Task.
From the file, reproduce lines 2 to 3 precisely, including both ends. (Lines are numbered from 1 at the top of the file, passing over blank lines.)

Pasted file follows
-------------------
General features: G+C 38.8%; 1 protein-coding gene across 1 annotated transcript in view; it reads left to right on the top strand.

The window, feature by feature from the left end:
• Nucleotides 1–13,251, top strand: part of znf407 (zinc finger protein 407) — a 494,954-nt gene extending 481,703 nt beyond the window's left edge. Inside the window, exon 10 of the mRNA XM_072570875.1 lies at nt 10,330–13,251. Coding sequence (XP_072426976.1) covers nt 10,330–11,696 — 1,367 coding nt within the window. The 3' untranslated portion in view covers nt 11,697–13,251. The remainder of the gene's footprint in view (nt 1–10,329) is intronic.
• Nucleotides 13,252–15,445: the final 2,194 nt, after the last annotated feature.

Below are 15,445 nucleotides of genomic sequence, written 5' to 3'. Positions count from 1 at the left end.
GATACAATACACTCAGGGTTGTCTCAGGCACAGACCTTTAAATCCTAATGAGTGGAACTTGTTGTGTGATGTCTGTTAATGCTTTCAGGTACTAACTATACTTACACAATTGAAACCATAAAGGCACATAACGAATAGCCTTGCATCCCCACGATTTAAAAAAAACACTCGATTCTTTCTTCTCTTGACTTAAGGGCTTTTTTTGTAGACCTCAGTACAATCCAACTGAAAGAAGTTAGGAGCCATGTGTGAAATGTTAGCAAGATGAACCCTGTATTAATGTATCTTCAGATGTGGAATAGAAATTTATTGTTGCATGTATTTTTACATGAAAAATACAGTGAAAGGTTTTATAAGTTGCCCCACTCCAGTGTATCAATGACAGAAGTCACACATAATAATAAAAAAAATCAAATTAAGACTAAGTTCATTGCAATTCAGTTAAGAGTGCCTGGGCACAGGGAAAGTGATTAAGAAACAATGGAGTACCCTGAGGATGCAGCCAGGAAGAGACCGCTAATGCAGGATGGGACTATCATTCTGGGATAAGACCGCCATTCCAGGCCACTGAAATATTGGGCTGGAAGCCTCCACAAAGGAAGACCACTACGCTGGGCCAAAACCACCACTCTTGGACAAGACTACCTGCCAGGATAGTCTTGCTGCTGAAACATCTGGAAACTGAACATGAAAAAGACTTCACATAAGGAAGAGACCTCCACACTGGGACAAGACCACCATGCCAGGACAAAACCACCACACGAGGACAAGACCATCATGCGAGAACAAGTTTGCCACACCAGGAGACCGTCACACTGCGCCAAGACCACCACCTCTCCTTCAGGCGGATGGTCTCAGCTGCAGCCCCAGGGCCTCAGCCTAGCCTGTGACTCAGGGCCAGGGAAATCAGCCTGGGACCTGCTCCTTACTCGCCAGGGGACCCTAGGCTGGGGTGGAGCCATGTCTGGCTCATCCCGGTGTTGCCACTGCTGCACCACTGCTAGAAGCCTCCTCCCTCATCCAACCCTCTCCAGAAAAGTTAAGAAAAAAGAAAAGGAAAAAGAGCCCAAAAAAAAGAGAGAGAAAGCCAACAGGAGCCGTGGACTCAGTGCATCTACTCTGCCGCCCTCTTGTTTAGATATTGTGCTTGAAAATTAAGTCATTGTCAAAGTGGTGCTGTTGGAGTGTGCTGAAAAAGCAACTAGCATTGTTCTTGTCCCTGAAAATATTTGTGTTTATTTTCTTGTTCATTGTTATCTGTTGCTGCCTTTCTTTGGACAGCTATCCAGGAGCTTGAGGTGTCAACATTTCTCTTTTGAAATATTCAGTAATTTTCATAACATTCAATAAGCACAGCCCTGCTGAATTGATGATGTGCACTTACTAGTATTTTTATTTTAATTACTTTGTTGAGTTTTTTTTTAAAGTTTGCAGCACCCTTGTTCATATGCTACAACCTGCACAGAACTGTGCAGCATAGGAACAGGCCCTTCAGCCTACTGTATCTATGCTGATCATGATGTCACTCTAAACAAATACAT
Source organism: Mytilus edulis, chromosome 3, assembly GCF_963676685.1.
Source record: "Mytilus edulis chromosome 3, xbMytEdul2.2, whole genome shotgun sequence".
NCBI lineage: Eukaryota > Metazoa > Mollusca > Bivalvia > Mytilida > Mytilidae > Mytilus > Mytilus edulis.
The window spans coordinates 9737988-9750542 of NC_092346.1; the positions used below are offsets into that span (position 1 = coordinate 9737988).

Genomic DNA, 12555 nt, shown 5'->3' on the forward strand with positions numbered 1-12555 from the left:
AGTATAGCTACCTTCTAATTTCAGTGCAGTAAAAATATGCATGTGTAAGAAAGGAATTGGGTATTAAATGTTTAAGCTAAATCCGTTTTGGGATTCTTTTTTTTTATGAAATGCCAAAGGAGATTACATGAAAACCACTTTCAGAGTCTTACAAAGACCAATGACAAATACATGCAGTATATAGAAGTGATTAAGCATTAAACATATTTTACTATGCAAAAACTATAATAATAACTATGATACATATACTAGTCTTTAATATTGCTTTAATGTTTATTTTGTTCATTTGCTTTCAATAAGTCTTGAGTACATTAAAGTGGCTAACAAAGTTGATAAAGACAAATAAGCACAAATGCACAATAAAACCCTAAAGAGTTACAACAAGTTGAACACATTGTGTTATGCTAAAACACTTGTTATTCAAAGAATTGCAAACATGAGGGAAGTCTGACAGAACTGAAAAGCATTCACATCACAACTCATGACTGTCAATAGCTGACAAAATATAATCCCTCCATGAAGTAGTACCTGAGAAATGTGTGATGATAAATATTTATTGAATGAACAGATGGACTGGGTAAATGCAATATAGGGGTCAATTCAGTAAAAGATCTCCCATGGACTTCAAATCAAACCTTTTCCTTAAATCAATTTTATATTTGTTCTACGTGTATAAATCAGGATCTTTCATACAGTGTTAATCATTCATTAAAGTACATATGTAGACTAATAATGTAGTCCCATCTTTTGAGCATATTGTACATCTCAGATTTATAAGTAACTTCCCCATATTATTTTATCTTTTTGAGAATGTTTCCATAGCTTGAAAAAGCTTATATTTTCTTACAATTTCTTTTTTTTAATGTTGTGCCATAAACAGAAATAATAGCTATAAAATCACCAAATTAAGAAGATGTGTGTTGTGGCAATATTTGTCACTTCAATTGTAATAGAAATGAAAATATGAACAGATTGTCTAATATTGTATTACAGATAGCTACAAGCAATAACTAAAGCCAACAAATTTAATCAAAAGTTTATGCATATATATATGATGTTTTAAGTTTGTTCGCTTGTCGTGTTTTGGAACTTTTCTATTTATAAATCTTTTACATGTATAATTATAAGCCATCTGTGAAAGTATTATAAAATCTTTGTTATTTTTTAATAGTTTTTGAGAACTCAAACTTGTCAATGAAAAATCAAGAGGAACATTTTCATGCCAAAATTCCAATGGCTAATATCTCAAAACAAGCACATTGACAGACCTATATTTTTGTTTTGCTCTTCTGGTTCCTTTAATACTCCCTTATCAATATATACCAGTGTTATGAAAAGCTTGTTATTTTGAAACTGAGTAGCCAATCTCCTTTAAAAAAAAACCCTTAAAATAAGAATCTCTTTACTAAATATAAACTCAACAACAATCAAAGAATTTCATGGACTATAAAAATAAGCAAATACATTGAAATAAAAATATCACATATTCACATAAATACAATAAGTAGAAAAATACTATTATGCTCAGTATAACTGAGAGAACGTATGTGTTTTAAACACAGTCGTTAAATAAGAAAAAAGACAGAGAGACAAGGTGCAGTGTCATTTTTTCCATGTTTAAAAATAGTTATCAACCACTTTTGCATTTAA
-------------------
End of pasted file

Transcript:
The window, feature by feature from the left end:
• Nucleotides 1–13,251, top strand: part of znf407 (zinc finger protein 407) — a 494,954-nt gene extending 481,703 nt beyond the window's left edge. Inside the window, exon 10 of the mRNA XM_072570875.1 lies at nt 10,330–13,251. Coding sequence (XP_072426976.1) covers nt 10,330–11,696 — 1,367 coding nt within the window. The 3' untranslated portion in view covers nt 11,697–13,251. The remainder of the gene's footprint in view (nt 1–10,329) is intronic.